Seriously, Who is Flying United?
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I’m flying less this year for a variety of reasons, and when I do fly I am more and more feeling the pull to book based on price and price alone. Of course when I’m not flying using miles, I’ve always booked based on price as a primary driver, but other things did factor into play at least to some extent.
Since I strongly prefer nonstop flights and live in Houston, I have been pretty darn loyal to United the last several years. I have had either United Platinum elite or top tier 1K elite status the last three years, and give United preference even when the cost is slightly higher than the competitors. I don’t mind paying a small(ish) premium to earn and use my elite benefits and take a nonstop flight on United instead of one with connections. However, we have just about hit a breaking point. In fact, I am seriously wondering who is flying United these days.
Here’s the most recent example…
My husband started a new job a couple of weeks ago and had to book his first business trip last week. He needed a simple Houston to Denver round trip flight and a couple of nights of hotel. It was his first time navigating his new company’s travel booking website, and he asked for my help in figuring out why the United flights were displaying one price when you searched and another when you went to actually book.
Turns out that was happening as the first screen was displaying the lowest price possible for your dates on that carrier, but to get that price you had to get home from Denver via a red-eye to Las Vegas and then on to Houston. The decent flight times on United were much more expensive. In fact, a simple Houston – Denver round trip booked several weeks in advance was about $650 on United (a couple hundred less if you want the Vegas red-eye). The other options on the same dates included:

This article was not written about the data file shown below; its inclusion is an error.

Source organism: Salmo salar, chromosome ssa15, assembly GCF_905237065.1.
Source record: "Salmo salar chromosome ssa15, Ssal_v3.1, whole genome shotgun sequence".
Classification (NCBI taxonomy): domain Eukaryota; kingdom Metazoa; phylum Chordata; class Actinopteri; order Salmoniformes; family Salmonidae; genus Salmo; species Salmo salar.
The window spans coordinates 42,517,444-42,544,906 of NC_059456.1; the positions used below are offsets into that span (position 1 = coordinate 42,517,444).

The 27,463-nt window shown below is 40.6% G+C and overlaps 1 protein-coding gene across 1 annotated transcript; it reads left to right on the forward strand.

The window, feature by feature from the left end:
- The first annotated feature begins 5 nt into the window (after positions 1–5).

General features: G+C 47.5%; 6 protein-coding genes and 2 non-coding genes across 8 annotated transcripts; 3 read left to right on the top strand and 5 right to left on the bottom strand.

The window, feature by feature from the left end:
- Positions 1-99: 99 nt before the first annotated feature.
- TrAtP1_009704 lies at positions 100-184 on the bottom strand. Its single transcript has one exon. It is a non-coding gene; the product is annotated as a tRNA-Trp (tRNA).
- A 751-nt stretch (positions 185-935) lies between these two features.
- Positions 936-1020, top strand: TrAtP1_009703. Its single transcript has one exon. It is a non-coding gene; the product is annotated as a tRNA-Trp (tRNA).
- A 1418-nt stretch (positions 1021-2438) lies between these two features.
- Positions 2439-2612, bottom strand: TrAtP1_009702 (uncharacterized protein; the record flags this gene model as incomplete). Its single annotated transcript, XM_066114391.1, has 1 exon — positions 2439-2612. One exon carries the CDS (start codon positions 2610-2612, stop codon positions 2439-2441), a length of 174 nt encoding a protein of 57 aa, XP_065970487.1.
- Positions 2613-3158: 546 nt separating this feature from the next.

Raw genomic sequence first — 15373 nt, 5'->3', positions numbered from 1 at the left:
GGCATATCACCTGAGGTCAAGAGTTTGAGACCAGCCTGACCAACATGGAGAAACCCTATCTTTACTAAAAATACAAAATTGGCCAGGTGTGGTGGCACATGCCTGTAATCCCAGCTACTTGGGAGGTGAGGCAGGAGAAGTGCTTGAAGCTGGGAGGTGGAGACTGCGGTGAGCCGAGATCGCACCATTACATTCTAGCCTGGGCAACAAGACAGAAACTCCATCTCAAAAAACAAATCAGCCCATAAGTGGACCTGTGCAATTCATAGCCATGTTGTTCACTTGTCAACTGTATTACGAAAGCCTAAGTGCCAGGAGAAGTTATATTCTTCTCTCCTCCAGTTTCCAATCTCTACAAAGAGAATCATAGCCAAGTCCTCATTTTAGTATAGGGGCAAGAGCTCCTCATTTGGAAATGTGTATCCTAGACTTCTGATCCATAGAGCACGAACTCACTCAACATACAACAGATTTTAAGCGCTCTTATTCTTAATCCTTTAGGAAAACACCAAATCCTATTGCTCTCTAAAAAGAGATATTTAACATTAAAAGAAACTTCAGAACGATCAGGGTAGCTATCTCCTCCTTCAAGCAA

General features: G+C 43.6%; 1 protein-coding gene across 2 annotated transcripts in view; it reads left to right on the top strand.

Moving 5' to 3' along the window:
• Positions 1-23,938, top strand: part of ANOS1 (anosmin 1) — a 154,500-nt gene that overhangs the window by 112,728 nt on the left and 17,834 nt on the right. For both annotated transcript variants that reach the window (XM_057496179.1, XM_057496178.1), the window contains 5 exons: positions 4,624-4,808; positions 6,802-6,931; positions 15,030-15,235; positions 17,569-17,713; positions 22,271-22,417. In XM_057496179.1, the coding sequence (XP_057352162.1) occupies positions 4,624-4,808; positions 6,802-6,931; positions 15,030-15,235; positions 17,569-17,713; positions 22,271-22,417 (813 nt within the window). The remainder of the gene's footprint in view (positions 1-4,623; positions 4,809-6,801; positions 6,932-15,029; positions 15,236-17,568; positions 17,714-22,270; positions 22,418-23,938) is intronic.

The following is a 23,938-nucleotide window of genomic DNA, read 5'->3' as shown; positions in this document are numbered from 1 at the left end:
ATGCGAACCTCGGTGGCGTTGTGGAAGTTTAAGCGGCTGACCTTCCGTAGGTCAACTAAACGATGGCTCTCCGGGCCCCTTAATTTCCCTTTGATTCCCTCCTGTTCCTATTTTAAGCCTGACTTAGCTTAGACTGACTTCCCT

Spirit Airlines $107 (nonstop)
Frontier Airlines $122 (nonstop)
US Airways $187
American Airlines $245
….then another $400 later you had the United options. I have to assume that if United is charging those prices, someone must be paying them, but what I can’t figure out is who. Clearly it would be tough for a leisure traveler to justify paying 6x the lowest price just to fly United. Common sense then says it must be business travelers who are paying the premium for the nonstop options (though Spirit and Frontier are also nonstop).
However, how many people work at businesses that are totally fine with their employees spending 6x the necessary amount on airfare? My husband’s travel policy seems to be that you can spend up to $200 more than the “lowest reasonably priced airfare option”. The online system pegged the $122 Frontier option as the lowest reasonable option, so he could spend up to $322 on his airfare without getting additional exceptions or approvals. That left him able to pick from pretty much any available carrier, other than United. Even at his old company that had a pretty flexible travel policy a $650 round trip ticket to Denver booked in advance would have raised eyebrows.
In the end the American Airlines flight times were the best ones within his price range on this trip. He is bummed about not using his elite perks on United and having to connect in Dallas, but there was just no way to justify the insane additional expense to fly United, even for a business trip on someone else’s money.
I know this issue is not unique to United, and you will sometimes see this sort of behavior out of the respective hubs from the other airlines, but I just wonder when customers (even business customers) will say “enough is enough” and head to
greener cheaper pastures. Paying a slight premium for a particular airline or flight schedule is justifiable in many cases, but paying 6x is the cheapest option is tough no matter who’s money you are paying with.
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